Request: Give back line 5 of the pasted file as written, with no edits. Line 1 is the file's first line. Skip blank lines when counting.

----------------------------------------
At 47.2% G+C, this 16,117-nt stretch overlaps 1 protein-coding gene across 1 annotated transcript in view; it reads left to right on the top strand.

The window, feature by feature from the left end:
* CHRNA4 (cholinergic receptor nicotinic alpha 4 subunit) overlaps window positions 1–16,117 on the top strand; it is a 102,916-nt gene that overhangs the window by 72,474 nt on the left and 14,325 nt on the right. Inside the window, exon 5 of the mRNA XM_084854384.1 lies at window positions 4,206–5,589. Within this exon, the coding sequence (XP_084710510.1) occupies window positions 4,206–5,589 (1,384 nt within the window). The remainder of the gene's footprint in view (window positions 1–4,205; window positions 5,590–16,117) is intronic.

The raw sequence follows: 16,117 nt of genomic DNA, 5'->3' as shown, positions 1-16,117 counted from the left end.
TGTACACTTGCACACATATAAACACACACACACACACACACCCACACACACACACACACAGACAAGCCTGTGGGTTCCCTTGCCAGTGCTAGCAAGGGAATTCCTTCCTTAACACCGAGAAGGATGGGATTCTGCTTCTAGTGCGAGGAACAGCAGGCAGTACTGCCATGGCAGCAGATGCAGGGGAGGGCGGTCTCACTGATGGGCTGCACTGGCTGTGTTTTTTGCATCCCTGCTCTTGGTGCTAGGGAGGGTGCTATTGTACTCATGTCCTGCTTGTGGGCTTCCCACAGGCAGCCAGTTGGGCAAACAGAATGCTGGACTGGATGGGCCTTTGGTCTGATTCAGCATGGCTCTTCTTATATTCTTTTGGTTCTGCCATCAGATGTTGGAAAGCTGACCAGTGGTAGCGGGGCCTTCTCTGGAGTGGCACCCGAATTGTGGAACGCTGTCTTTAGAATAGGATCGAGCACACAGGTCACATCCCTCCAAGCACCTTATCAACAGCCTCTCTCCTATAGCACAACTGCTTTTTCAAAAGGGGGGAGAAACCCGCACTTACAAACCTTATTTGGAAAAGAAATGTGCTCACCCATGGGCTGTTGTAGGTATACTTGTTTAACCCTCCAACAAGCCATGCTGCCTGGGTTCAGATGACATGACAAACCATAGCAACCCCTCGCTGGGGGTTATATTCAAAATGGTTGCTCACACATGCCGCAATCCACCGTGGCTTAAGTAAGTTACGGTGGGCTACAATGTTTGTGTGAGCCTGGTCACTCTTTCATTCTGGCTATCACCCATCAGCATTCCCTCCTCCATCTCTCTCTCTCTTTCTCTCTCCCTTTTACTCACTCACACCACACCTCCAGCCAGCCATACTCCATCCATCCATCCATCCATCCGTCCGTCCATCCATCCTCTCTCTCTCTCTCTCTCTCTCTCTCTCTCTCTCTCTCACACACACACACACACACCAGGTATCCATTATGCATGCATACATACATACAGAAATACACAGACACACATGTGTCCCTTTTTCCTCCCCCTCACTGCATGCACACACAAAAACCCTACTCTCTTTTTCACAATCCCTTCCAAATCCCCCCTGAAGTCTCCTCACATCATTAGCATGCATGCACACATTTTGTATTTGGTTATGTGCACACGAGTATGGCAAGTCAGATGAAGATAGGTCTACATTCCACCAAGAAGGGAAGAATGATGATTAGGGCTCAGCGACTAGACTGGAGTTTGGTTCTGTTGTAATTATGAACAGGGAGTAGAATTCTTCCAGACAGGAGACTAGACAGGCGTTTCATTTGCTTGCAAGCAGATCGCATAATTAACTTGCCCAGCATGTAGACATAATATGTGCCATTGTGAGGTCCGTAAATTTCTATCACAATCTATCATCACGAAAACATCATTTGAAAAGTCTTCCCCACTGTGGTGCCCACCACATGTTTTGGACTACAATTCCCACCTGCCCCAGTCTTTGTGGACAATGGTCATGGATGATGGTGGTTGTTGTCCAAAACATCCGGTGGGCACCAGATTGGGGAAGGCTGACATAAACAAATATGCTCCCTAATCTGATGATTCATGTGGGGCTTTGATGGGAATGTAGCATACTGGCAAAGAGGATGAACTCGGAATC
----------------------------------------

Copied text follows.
TGTACACTTGCACACATATAAACACACACACACACACACACCCACACACACACACACACAGACAAGCCTGTGGGTTCCCTTGCCAGTGCTAGCAAGGGAATTCCTTCCTTAACACCGAGAAGGATGGGATTCTGCTTCTAGTGCGAGGAACAGCAGGCAGTACTGCCATGGCAGCAGATGCAGGGGAGGGCGGTCTCACTGATGGGCTGCACTGGCTGTGTTTTTTGCATCCCTGCTCTTGGTGCTAGGGAGGGTGCTATTGTACTCATGTCCTGCTTGTGGGCTTCCCACAGGCAGCCAGTTGGGCAAACAGAATGCTGGACTGGATGGGCCTTTGGTCTGATTCAGCATGGCTCTTCTTATATTCTTTTGGTTCTGCCATCAGATGTTGGAAAGCTGACCAGTGGTAGCGGGGCCTTCTCTGGAGTGGCACCCGAATTGTGGAACGCTGTCTTTAGAATAGGATCGAGCACACAGGTCACATCCCTCCAAGCACCTTATCAACAGCCTCTCTCCTATAGCACAACTGCTTTTTCAAAAGGGGGGAGAAACCCGCACTTACAAACCTTATTTGGAAAAGAAATGTGCTCACCCATGGGCTGTTGTAGGTATACTTGTTTAACCCTCCAACAAGCCATGCTGCCTGGGTTCAGATGACATGACAAACCATAGCAACCCCTCGCTGGGGGTTATATTCAAAATGGTTGCTCACACATGCCGCAATCCACCGTGGCTTAAGTAAGTTACGGTGGGCTACAATGTTTGTGTGAGCCTGGTCACTCTTTCATTCTGGCTATCACCCATCAGCATTCCCTCCTCCATCTCTCTCTCTCTTTCTCTCTCCCTTTTACTCACTCACACCACACCTCCAGCCAGCCATACTCCATCCATCCATCCATCCATCCGTCCGTCCATCCATCCTCTCTCTCTCTCTCTCTCTCTCTCTCTCTCTCTCTCTCACACACACACACACACACCAGGTATCCATTATGCATGCATACATACATACAGAAATACACAGACACACATGTGTCCCTTTTTCCTCCCCCTCACTGCATGCACACACAAAAACCCTACTCTCTTTTTCACAATCCCTTCCAAATCCCCCCTGAAGTCTCCTCACATCATTAGCATGCATGCACACATTTTGTATTTGGTTATGTGCACACGAGTATGGCAAGTCAGATGAAGATAGGTCTACATTCCACCAAGAAGGGAAGAATGATGATTAGGGCTCAGCGACTAGACTGGAGTTTGGTTCTGTTGTAATTATGAACAGGGAGTAGAATTCTTCCAGACAGGAGACTAGACAGGCGTTTCATTTGCTTGCAAGCAGATCGCATAATTAACTTGCCCAGCATGTAGACATAATATGTGCCATTGTGAGGTCCGTAAATTTCTATCACAATCTATCATCACGAAAACATCATTTGAAAAGTCTTCCCCACTGTGGTGCCCACCACATGTTTTGGACTACAATTCCCACCTGCCCCAGTCTTTGTGGACAATGGTCATGGATGATGGTGGTTGTTGTCCAAAACATCCGGTGGGCACCAGATTGGGGAAGGCTGACATAAACAAATATGCTCCCTAATCTGATGATTCATGTGGGGCTTTGATGGGAATGTAGCATACTGGCAAAGAGGATGAACTCGGAATC